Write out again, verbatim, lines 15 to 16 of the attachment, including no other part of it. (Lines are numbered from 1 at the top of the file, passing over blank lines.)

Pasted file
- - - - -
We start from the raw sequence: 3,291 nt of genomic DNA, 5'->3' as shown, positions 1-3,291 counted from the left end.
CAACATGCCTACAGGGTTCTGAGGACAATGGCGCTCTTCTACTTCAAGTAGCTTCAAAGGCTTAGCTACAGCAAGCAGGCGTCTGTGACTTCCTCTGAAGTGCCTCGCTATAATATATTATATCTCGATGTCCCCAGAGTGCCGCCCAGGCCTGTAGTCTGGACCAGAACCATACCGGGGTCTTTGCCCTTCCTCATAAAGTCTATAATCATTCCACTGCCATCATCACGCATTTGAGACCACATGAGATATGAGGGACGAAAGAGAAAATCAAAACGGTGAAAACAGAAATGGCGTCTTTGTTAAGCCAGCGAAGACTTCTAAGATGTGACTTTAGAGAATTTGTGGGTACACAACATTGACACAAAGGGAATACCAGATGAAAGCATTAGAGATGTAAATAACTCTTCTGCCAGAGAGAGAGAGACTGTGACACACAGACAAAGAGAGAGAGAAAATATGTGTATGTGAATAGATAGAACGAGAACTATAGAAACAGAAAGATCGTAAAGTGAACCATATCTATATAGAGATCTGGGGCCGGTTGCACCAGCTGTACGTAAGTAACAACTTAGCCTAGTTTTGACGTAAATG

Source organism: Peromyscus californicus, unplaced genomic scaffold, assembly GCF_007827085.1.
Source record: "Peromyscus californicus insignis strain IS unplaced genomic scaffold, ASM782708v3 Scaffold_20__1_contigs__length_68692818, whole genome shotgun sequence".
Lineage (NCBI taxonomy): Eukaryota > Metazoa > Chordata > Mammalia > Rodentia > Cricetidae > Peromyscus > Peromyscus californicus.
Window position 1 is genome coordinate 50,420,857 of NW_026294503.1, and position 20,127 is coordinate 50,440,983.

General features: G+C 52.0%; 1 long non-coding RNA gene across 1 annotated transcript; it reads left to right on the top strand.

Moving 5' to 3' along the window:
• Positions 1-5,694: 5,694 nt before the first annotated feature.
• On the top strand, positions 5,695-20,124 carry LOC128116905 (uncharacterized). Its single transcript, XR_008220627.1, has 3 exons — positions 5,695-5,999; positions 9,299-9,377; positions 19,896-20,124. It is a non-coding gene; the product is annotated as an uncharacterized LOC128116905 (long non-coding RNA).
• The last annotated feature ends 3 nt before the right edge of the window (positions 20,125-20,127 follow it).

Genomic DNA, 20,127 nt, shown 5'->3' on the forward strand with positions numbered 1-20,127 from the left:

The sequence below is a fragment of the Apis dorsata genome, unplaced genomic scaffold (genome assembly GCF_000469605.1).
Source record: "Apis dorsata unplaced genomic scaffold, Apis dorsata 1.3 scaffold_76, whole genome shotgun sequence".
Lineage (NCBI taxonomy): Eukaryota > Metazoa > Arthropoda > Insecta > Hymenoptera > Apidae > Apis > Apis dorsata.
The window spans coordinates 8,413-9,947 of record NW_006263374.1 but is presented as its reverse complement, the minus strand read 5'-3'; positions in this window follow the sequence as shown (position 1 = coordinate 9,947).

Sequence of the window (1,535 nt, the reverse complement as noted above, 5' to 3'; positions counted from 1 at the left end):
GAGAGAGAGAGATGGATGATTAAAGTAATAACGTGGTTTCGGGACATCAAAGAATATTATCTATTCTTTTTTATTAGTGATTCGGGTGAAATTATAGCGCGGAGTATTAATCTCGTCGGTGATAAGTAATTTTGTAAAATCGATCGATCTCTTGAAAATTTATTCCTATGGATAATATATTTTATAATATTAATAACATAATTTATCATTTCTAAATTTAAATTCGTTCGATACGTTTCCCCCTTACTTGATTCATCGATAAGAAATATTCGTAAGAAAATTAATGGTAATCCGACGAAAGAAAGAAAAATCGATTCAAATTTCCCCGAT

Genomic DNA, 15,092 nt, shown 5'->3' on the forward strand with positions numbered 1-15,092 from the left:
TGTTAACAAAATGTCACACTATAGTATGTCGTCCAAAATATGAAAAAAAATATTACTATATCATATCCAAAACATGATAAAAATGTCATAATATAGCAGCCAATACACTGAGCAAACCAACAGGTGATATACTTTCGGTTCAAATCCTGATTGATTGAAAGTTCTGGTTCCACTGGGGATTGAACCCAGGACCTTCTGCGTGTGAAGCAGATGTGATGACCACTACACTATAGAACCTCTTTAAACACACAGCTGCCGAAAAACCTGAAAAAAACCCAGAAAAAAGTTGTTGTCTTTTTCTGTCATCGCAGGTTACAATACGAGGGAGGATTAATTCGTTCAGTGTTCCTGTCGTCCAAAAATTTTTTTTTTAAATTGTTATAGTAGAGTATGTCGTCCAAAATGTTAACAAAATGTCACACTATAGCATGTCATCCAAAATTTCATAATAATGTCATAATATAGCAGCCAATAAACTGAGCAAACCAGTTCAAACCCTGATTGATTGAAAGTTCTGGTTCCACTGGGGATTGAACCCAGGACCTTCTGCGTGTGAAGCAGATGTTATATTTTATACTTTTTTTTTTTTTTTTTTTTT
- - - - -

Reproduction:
Lineage (NCBI taxonomy): Eukaryota > Metazoa > Arthropoda > Insecta > Hymenoptera > Apidae > Apis > Apis dorsata.
The window spans coordinates 8,413-9,947 of record NW_006263374.1 but is presented as its reverse complement, the minus strand read 5'-3'; positions in this window follow the sequence as shown (position 1 = coordinate 9,947).